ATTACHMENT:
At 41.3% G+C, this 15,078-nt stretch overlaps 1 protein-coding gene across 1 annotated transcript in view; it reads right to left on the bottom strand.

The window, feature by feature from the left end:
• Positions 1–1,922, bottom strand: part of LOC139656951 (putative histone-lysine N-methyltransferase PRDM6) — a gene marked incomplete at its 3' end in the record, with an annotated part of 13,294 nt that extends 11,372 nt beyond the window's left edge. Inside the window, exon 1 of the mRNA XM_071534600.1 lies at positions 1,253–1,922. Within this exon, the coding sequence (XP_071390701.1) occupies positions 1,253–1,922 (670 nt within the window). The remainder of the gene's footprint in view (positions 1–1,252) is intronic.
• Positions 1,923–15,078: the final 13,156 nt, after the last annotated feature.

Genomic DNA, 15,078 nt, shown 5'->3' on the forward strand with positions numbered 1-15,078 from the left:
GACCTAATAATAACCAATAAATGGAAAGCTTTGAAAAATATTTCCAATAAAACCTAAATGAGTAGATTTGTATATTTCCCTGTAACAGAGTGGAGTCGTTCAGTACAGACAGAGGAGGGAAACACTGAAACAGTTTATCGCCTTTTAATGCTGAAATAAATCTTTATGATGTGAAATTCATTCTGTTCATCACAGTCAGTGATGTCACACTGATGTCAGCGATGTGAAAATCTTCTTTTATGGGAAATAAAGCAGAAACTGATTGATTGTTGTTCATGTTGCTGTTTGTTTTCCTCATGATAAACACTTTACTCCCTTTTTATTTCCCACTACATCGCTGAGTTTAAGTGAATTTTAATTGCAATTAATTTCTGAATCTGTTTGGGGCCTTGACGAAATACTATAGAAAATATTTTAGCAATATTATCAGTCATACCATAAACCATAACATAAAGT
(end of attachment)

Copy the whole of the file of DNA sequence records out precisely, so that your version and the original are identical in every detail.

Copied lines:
At 41.3% G+C, this 15,078-nt stretch overlaps 1 protein-coding gene across 1 annotated transcript in view; it reads right to left on the bottom strand.

The window, feature by feature from the left end:
• Positions 1–1,922, bottom strand: part of LOC139656951 (putative histone-lysine N-methyltransferase PRDM6) — a gene marked incomplete at its 3' end in the record, with an annotated part of 13,294 nt that extends 11,372 nt beyond the window's left edge. Inside the window, exon 1 of the mRNA XM_071534600.1 lies at positions 1,253–1,922. Within this exon, the coding sequence (XP_071390701.1) occupies positions 1,253–1,922 (670 nt within the window). The remainder of the gene's footprint in view (positions 1–1,252) is intronic.
• Positions 1,923–15,078: the final 13,156 nt, after the last annotated feature.

Genomic DNA, 15,078 nt, shown 5'->3' on the forward strand with positions numbered 1-15,078 from the left:
GACCTAATAATAACCAATAAATGGAAAGCTTTGAAAAATATTTCCAATAAAACCTAAATGAGTAGATTTGTATATTTCCCTGTAACAGAGTGGAGTCGTTCAGTACAGACAGAGGAGGGAAACACTGAAACAGTTTATCGCCTTTTAATGCTGAAATAAATCTTTATGATGTGAAATTCATTCTGTTCATCACAGTCAGTGATGTCACACTGATGTCAGCGATGTGAAAATCTTCTTTTATGGGAAATAAAGCAGAAACTGATTGATTGTTGTTCATGTTGCTGTTTGTTTTCCTCATGATAAACACTTTACTCCCTTTTTATTTCCCACTACATCGCTGAGTTTAAGTGAATTTTAATTGCAATTAATTTCTGAATCTGTTTGGGGCCTTGACGAAATACTATAGAAAATATTTTAGCAATATTATCAGTCATACCATAAACCATAACATAAAGT